RESPONSE NO.15: The department strives to maintain flexibility that will encourage innovation and keep costs down. However, that cannot be accomplished at the expense of ignoring reasonable access to necessary care. If a consumer is forced to travel 200 miles to seek primary health care, it is likely that health care visits will be skipped and necessary preventive care and monitoring of chronic health conditions will not occur. Lack of accessible treatment does not lead to cost savings in the long run. Accessibility of necessary health care services must include a consideration of travel time, geographic barriers, wait times and provider ratios. However, these rules also leave the door open for innovation and value-based network development, as specifically expressed in New Rule II (ARM 6.6.5902(12)).


COMMENT NO. 16: One commenter asked if these rules allow for tiered networks and narrow networks.


RESPONSE NO. 16: Yes, these rules allow for innovative, value-based networks. See response number 15 and the specific reference in New Rule II (ARM 6.6.5902(12)).


COMMENT NO. 17: One commenter expressed concern that the provisions of New Rule II (ARM 6.6.5902(11)), requiring that the participating health care provider accept the insurer's rate negotiated by the insurer as payment in full, may have the unintended consequence of prohibiting the health care provider from seeking payment for other liable third parties.


RESPONSE NO. 17:  The department does not necessarily agree that New Rule II (ARM 6.6.5902(11)) results in that consequence, but the commenter suggests a simple language clarification, and the department has amended the rule according to the commenter's suggestion.


COMMENT NO. 18: One commenter requests that New Rule II (ARM 6.6.5902(4)(a)) list specific specialties and subspecialties as identified by the American Board of Medical Specialties and also as identified for QHP issuers in the network adequacy template required by the Center for Consumer Information and Insurance Oversight (CCIIO). This commenter stresses the need for subspecialty identification as well as specialty identification.


RESPONSE NO. 18: The department disagrees with the need for this level of specificity in the rule. In addition, very few "subspecialists" practice medicine in Montana.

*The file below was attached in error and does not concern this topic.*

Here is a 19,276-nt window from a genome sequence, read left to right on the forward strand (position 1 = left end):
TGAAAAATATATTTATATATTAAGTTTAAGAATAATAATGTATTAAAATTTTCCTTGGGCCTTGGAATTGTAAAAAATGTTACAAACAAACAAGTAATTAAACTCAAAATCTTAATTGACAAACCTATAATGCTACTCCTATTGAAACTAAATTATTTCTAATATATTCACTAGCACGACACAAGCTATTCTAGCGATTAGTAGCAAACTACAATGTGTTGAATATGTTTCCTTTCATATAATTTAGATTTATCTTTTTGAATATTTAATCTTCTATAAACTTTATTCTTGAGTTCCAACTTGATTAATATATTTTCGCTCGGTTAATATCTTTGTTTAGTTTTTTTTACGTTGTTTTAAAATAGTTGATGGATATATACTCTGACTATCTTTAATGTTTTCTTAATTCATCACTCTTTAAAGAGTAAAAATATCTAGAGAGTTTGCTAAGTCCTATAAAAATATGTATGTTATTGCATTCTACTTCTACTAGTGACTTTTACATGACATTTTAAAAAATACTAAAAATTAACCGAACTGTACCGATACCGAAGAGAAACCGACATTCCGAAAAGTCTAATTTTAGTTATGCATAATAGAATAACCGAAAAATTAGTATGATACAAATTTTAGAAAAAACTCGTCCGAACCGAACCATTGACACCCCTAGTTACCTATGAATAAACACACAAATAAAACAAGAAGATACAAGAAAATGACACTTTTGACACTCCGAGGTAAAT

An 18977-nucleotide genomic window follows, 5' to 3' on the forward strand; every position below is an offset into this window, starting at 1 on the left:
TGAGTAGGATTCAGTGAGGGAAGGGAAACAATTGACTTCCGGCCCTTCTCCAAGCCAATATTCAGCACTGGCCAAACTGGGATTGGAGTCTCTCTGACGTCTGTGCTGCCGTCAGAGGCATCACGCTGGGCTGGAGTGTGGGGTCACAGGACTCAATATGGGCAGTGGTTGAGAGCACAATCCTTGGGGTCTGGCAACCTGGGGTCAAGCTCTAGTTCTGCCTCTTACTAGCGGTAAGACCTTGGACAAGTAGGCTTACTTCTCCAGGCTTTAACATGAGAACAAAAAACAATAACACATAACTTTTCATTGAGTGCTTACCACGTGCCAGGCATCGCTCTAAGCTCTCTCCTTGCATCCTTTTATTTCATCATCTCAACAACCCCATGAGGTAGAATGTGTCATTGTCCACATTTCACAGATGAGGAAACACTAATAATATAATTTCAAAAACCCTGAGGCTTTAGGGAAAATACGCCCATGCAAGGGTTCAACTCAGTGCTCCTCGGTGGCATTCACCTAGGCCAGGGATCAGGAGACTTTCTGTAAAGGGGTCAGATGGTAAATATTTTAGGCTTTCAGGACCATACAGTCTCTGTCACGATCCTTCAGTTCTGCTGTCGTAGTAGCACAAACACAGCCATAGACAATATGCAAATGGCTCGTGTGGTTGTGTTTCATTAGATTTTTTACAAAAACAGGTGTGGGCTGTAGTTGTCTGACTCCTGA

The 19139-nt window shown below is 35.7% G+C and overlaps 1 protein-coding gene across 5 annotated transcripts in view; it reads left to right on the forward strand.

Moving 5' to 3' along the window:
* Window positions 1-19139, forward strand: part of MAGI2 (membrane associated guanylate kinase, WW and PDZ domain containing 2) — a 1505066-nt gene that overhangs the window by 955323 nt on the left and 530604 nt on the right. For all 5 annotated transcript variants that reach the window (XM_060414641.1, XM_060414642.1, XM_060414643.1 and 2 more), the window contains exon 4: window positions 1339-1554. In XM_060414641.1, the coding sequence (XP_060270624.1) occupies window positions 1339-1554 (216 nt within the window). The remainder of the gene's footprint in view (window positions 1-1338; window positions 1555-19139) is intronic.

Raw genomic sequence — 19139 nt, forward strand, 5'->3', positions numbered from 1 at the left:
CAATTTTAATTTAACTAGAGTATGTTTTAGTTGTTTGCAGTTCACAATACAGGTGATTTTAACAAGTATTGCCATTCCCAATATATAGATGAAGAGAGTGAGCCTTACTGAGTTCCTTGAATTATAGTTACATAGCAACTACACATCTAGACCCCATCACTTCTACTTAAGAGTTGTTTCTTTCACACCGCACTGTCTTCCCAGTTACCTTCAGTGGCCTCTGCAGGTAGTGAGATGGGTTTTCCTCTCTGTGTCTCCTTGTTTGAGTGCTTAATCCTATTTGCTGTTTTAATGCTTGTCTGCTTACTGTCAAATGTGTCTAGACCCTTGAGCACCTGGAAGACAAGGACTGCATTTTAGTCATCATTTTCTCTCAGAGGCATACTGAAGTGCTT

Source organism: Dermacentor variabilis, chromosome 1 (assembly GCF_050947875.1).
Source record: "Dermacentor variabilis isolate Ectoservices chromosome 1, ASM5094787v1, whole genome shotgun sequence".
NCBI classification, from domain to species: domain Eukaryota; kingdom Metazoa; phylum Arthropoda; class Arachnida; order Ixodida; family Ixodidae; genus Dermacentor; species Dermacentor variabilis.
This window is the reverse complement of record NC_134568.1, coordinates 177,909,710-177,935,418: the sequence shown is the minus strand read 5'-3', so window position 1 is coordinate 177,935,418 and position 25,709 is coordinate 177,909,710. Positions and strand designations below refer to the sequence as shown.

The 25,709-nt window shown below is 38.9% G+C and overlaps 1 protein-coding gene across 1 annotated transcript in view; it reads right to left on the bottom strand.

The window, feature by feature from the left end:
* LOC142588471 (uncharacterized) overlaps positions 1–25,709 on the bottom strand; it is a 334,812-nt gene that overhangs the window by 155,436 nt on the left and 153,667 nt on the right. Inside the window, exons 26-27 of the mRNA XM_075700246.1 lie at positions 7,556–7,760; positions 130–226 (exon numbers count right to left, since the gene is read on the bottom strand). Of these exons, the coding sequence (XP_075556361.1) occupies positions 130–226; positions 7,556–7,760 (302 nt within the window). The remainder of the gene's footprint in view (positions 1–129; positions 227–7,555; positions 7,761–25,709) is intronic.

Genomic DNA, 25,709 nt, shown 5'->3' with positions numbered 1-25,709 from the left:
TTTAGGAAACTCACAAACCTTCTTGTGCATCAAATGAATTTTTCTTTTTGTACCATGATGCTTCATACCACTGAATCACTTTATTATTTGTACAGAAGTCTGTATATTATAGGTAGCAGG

COMMENT NO. 19: One commenter suggests that New Rule II (ARM 6.6.5902(5)), which discusses using provider ratios as a criteria, should specifically use the term "full-time equivalent" providers in order to account for providers who may only work part-time or may divide their time between different clinics.


RESPONSE NO. 19:  The department agrees that identifying part-time providers may become necessary in some situations; however, it believes that the proposed language of the rule is broad enough to include that consideration when necessary.


COMMENT NO. 20: One commenter asks the department to clarify the meaning of "unreasonable delay" and "sufficient provider choice," as well as the meaning of all terms that use the words "reasonable," "reasonable distance," "reasonable proximity," and sufficiency and adequacy of provider choice.


RESPONSE NO. 20:   The commenter is apparently seeking a rule where time and distance standards are mandated for every area of this large state—where "wait times" are defined by a specific number of days and "sufficiency of provider choice" is indicated by a specific number of provider types in each area where a health plan is sold. The department sought input on the content of these rules for many months from the largest major health insurers, from consumers and from all of the large provider groups in the state. The majority of the interested parties consulted did not want administrative rules that are restrictive and contain specific miles and time and distance standards; instead they preferred a rule that allows flexibility, while still protecting the complex health care needs of consumers.


Pursuant to 33-22-1706(4), MCA, the commissioner must determine the adequacy of networks. Every network adequacy review conducted to date has required the commissioner to exercise her discretion when in determining adequacy.  No insurer meets the threshold percentage for all health care provider types that are measured.  New Rule II (ARM 6.6.5902) sets forth a description of standards that the commissioner considers when exercising her discretion to determine the network adequacy. The use of terms like "reasonable" is necessary, if time and distance standards are to be avoided.


COMMENT NO. 21: One commenter asks again if the provisions of New Rule II (ARM 6.6.5902) apply to insurers who meet the requirements of 33-22-1706(4)(c), MCA.


RESPONSE NO. 21: See Response No. 4.  New Rule II (ARM 6.6.5902) applies except for (3).


COMMENTS ON NEW RULE III (ARM 6.6.5903) FILING PROVIDER LISTS: Four comments were made in regard to this rule.


COMMENT NO. 22: Two commenters state that New Rule III (ARM 6.6.5903(2)(a)) requires the insurer to refile their network list if there is an overall decrease of providers, below 5%. One commenter requests that dental insurers be required to file a quarterly report. The second commenter (a health insurer) believes that the 5% trigger is too low.


RESPONSE NO. 22: Because the dental networks in Montana are small, the department understands this concern. However, most of the networks we review need to grow, so if losses occur, the lists should be re-reviewed. At this time, the department will keep the 5% trigger.